If you are in your 20s, your retirement probably seems too far away to start worrying about it just yet. However, nothing could be further from the truth. The retirement planning you do while you're young can make a world of difference in your long-term financial health.
With that in mind, here are three tips from our experts for 20-somethings to get started on their own retirement planning.
It's very easy and almost seems a reasonable thing to do for someone in their 20s to ignore retirement planning. After all, when you're 25, you're only about seven years out of high school and perhaps three years out of college. You likely won't retire for some 40 years, so really... what's the rush?
Well, there is urgency to consider, because right now, when you're in your 20s, you're way ahead of those in their 30s, 40s, 50s, and beyond on a key part of successful retirement planning: time. Having 40 years for your money to grow is an extremely powerful situation to be in -- even if you're not yet earning much and can't contribute many dollars to a retirement account. Let's run through some numbers, assuming that you merely sock away $1,000 per year for 40 years. If it grows at the stock market's long-term average annual rate of about 10%, it will grow to... $487,000! That's almost half a million dollars.
Don't stop there, though. Surely you can sock away more than $1,000 per year for most of those 40 years. Ideally, you'll keep increasing how much you save and invest, aiming for at least 10% of your income, but ideally 15% or more. (That might hurt a bit, but consider that it can let you retire early and enjoy life more, while many you know will be worrying about how to pay bills, not to mention how they'll retire comfortably.)
Here's another eye-opener: Imagine someone aged 50, with only 15 years until retirement. To amass that same $487,000, he will have to sock away about $14,000 per year! While you're very young you're in the best position to grow a lot of money relatively easily. Your most powerful dollars are the earliest ones you invest.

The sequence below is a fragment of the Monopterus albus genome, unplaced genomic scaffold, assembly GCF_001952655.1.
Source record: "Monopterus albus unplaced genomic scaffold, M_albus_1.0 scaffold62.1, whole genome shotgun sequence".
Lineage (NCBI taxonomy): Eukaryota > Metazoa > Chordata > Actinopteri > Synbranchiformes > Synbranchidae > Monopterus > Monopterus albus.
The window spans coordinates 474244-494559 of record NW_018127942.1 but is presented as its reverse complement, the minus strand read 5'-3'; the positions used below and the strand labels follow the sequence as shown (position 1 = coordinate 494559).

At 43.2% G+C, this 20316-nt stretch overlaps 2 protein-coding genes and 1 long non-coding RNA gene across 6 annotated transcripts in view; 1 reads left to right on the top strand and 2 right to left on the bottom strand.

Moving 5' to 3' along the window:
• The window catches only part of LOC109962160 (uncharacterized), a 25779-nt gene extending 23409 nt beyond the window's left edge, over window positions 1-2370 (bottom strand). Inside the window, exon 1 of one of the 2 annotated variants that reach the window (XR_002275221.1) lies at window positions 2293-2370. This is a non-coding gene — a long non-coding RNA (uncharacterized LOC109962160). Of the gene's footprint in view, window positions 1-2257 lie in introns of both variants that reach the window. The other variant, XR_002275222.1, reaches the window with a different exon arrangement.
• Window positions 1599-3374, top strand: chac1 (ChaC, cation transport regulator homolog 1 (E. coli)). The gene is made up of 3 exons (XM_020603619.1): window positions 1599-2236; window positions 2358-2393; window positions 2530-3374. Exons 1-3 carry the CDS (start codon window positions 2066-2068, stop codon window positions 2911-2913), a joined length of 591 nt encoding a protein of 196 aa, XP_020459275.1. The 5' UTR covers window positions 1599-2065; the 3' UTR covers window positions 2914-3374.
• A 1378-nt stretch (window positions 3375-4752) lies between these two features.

I've never met someone who regretted saving more money for retirement. I don't think I ever will.
As simple as the concept may be, it's important to recognize that one of the most important variables for your financial future is how much you save. Basic arithmetic tells us that saving 10% of your income gives you twice the results as saving 5%.
That could be the difference between having $250,000 at retirement, or $500,000. Or living in a cramped apartment or retiring in a beautiful home on the beach.
But that's only half the equation. By living on less, you also reduce the age at which you can retire. After all, you need 20% less money to sustain a $40,000 per year postretirement lifestyle than a $50,000 per year lifestyle. Investing an extra day's wage today could easily save you from a month of work in old age. And that sounds great, doesn't it?
As Selena notes, starting to save for retirement in your 20s can make a huge difference. But even better is the fact that most young adults can get huge benefits from using a Roth IRA for their retirement savings.
Most retirement savers use traditional IRAs because they come with an upfront tax deduction. But most people in their 20s are in relatively low tax brackets, making that deduction worth relatively little. By contrast, opening a Roth forgoes that upfront deduction, but instead you get tax-free treatment when you finally make withdrawals from your Roth during retirement. When you consider the hundreds of thousands of dollars you can accumulate just by saving and investing, the value of making all that money tax free is huge.
Roths are available in two forms. First, many employers offer Roth options in their 401(k) accounts, letting you contribute after-tax dollars to gain that long-term tax-free treatment. Second, Roth IRAs allow you to contribute $5,500 per year, and it's not too late to make a contribution for the 2014 tax year. Even if you can't save that much, though, every dollar you can set aside will means dozens or even hundreds of dollars in retirement that can escape tax entirely in a Roth.